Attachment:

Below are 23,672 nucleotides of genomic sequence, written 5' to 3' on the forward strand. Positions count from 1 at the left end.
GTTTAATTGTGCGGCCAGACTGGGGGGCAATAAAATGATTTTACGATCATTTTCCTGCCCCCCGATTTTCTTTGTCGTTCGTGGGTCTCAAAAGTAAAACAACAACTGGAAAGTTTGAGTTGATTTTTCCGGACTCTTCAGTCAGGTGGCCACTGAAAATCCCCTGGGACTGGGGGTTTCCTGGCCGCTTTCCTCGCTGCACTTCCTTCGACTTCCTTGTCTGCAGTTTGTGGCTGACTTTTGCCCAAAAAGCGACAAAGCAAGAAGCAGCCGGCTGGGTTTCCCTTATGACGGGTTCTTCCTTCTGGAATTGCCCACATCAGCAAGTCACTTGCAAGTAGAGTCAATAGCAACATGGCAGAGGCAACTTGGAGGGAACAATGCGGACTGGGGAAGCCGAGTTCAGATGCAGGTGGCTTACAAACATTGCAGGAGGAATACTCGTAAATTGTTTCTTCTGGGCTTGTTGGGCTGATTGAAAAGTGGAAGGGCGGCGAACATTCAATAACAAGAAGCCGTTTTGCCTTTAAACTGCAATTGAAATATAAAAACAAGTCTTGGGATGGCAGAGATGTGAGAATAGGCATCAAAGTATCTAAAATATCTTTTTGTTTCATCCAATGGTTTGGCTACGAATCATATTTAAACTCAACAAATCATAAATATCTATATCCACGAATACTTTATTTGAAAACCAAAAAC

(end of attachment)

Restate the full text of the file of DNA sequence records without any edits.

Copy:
Below are 23,672 nucleotides of genomic sequence, written 5' to 3' on the forward strand. Positions count from 1 at the left end.
GTTTAATTGTGCGGCCAGACTGGGGGGCAATAAAATGATTTTACGATCATTTTCCTGCCCCCCGATTTTCTTTGTCGTTCGTGGGTCTCAAAAGTAAAACAACAACTGGAAAGTTTGAGTTGATTTTTCCGGACTCTTCAGTCAGGTGGCCACTGAAAATCCCCTGGGACTGGGGGTTTCCTGGCCGCTTTCCTCGCTGCACTTCCTTCGACTTCCTTGTCTGCAGTTTGTGGCTGACTTTTGCCCAAAAAGCGACAAAGCAAGAAGCAGCCGGCTGGGTTTCCCTTATGACGGGTTCTTCCTTCTGGAATTGCCCACATCAGCAAGTCACTTGCAAGTAGAGTCAATAGCAACATGGCAGAGGCAACTTGGAGGGAACAATGCGGACTGGGGAAGCCGAGTTCAGATGCAGGTGGCTTACAAACATTGCAGGAGGAATACTCGTAAATTGTTTCTTCTGGGCTTGTTGGGCTGATTGAAAAGTGGAAGGGCGGCGAACATTCAATAACAAGAAGCCGTTTTGCCTTTAAACTGCAATTGAAATATAAAAACAAGTCTTGGGATGGCAGAGATGTGAGAATAGGCATCAAAGTATCTAAAATATCTTTTTGTTTCATCCAATGGTTTGGCTACGAATCATATTTAAACTCAACAAATCATAAATATCTATATCCACGAATACTTTATTTGAAAACCAAAAAC